The Blue Belt Speech History: Rupal and Mandy, an Indian Wedding

View More:

Per the original post on wedding speeches, I recently gave a speech at an Indian wedding – here it is:

Speech text (names changed to protect privacy and reputation)

Hi, I’m Chris Duss, and Rupal is my mortal enemy.  Ever since the moment we stared one another down across the tennis court at age 10, we have been embroiled in a battle for superiority.  Like any good rivalry, ours has traversed many areas, from the tennis court, to the bowling alley, to Delores Park bocce ball 2013.  Tonight I’m honored to have the opportunity to share with you some of my experience with this great fool.

“Education matters.  Education matters to me.”  Thus begins Rupal’s video on Youtube, which I encourage you all to find later tonight.  This evening I’d like to talk to you all about the education of Rupal.  Now, I could relay to you how I taught Rupal humility, by handing him the greatest defeat in his sporting career, at a Zone Team road trip he shudders to remember.  I could tell you about how I instilled in Rupal the fear of God, when, as part of an epic prank war, I convinced him and Geoffrey Goldenlocks that there was a bomb in their room at tennis camp, by taping an electric metronome under their dresser.  Indeed Rupal has been the recipient of a great many life lessons from me over the years.  But, and though it pains me to do so, I wish to use this opportunity to share with you what my great rival has taught me, and then direct it back at Mandy, his life mate, and him, as a challenge.

You see, many of us, Rupal included, like to half-joke that he reached his peak potential as a human being in his senior year of high school.  In that year, Rupal chose his own path, a true path – he abstained from alcohol, from red meat, he kept Indian tradition alive in his life (Bhangra dancing and all!).  Not exactly the stuff that wins popularity contests at a Southern, white high school.  But in his characteristic away, if you’ve ever seen Rupal pass his reflection – he simply puffed his chest out, flexed his meager arm muscles, and made it work for him.  In fact, he was so popular he was elected president of his school.  To me, this was an exhibition of pure power – and therein lies Rupal’s great lesson – that you don’t need to bend to social norms.  You can choose your own path, and even make it work spectacularly, if only you abandon fear, stick your chest out, and do it.

So Mandy – though I realize simply hanging out with this character every day for the rest of your life will be challenge enough, there is something greater – be there for Rupal whenever choosing the righteous path brings uncertainty or instability to your lives.  If all else fails, you can always just stick a mirror in front of him, and that chest will come out like clockwork.

And Rupal, Rupal – Rrrrrrupal, don’t let the 17-year old you be the best the world sees of Rupal.  Examine your moral code, put on your best Obama voice, and act accordingly.  Anyway, you will need to to stand a chance as our rivalry leaves the world of games and enters the real one.  Remember, doing this got you elected president once – it could happen again.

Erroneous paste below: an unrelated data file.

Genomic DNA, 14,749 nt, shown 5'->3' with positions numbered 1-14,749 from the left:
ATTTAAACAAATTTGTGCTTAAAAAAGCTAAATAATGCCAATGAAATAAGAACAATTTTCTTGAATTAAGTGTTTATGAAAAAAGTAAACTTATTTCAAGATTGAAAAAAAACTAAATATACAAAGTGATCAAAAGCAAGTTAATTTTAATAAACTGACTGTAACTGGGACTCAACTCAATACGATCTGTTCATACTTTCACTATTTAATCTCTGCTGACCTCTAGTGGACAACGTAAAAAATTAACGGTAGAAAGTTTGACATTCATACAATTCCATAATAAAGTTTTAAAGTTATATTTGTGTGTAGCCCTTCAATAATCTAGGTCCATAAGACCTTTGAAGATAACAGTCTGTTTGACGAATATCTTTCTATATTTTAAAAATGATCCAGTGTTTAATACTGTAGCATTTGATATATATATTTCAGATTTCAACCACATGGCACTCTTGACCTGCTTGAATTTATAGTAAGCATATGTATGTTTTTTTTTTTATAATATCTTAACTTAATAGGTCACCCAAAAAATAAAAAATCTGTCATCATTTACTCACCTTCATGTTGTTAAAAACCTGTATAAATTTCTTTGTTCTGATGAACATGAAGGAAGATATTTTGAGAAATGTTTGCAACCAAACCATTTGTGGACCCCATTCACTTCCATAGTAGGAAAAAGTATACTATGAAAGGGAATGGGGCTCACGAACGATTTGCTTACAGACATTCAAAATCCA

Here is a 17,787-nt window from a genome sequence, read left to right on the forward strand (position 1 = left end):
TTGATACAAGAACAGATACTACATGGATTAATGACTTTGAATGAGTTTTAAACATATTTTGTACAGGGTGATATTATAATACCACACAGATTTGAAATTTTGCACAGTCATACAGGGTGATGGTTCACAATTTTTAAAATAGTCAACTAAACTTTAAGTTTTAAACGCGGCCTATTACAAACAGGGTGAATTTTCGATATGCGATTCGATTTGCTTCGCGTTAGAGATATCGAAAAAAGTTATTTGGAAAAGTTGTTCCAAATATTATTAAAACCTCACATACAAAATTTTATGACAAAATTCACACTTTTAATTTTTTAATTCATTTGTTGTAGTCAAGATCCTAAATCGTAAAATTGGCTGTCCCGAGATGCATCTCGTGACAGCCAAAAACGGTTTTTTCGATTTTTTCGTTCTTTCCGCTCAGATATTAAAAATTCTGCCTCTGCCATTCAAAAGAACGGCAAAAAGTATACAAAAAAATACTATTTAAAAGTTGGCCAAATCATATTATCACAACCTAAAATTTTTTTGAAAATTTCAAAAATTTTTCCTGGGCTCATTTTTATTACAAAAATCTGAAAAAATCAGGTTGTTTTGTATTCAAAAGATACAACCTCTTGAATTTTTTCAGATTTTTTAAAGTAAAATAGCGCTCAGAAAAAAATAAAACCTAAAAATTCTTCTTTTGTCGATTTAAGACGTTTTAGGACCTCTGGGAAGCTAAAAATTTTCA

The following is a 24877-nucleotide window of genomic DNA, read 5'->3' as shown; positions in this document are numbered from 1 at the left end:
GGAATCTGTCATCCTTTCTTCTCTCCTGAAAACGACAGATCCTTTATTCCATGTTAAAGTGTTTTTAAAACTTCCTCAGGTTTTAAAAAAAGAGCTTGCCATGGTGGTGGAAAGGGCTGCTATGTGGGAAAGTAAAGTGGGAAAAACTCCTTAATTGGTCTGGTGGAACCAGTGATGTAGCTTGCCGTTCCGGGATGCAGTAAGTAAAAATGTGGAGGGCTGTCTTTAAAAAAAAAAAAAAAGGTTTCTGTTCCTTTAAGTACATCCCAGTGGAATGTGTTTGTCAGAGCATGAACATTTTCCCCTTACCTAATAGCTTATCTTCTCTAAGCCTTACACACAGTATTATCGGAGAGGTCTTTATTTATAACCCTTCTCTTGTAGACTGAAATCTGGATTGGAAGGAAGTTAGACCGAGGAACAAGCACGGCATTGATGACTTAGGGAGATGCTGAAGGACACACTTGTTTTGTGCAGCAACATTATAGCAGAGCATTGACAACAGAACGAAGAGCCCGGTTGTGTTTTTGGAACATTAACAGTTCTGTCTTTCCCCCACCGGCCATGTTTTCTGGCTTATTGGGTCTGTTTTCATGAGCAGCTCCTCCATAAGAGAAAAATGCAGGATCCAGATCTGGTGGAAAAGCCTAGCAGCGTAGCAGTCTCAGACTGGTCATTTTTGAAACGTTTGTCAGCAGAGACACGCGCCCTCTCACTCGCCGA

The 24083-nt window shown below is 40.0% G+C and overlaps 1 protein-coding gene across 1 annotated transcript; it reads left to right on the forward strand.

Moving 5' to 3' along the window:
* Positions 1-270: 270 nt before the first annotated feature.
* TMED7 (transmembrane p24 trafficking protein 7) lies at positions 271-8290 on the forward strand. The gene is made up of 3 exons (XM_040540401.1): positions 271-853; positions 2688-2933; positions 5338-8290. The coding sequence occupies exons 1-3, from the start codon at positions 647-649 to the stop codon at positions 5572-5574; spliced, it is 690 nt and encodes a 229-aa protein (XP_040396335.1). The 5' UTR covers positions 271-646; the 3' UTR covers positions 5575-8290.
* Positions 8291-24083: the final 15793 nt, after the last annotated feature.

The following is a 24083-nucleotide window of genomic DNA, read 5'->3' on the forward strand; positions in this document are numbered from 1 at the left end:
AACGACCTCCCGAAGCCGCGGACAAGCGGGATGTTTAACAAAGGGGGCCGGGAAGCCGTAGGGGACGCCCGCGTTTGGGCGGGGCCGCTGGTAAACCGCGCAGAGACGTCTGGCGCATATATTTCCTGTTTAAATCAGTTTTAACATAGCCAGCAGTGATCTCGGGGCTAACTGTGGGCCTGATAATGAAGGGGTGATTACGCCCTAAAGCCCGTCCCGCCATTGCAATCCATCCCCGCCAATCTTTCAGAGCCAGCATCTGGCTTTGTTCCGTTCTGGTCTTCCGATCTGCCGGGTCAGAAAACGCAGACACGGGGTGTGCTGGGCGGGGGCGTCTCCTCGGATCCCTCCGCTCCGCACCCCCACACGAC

Just a quick clarification on the last paragraph – when Rupal begins any heated discussion his voice morphs into the Obama teleprompter voice.  Also, him entering politics has been a long-running half-joke amongst friends.  Nothing in the speech was placed haphazardly, and I am fairly happy with the result.  Clocking in at less than five minutes it was a good length for an event where there were 12 other speakers and about 10 dance shows and other acts.  I got lost right after the “don’t let the 17-year old…” line and paused an unfortunate amount of time before “Examine your moral code…” but otherwise the delivery was smooth and even retrieved some laughter from the crowd.

Referring to the subsections in the general overview of wedding speeches, again I was shooting for 3-5 minutes given my place as a regular groomsman and the number of other speakers.  The content went through a few revisions, and at one point I was going to frame the speech around the story of how I destroyed Rupal 6-0, 6-0 in one of our early tournaments and how he got me back by defeating me 6-3, 6-2 at a later date, when I had a broken wrist and my left arm was in a sling.  But as I am not much of natural story teller I quickly decided on a more message-based approach.  Then I wrote everything out, starting with the first line, then the body, and finally building out the intro and conclusion.  I decided to be pretty critical as 1) that has been the nature of our ongoing rivalry and 2) I figured everyone else would be heaping on the praise, which turned out to be mostly true.

After finishing a rough text I started to read it aloud, revised further, and then began the process of memorization.  In all I would guess I put in about 10 hours of concentrated effort on the speech – a decent chunk of time, but if you forgo the evening news, the game, your favorite TV show and a night out you’re already there.  Finally, in the lead-up to the event starting the night before, I mingled with the crowd, developed a new love for Bhangra dancing, played the ceremonial conga on the party bus – essentially I got everyone on my side before taking the stage so that victory was roughly assured.  Then, I slammed a glass of room temp water and let it rip.

Oh, and as a bonus, I got to take some of my experience and share it back here in Japan: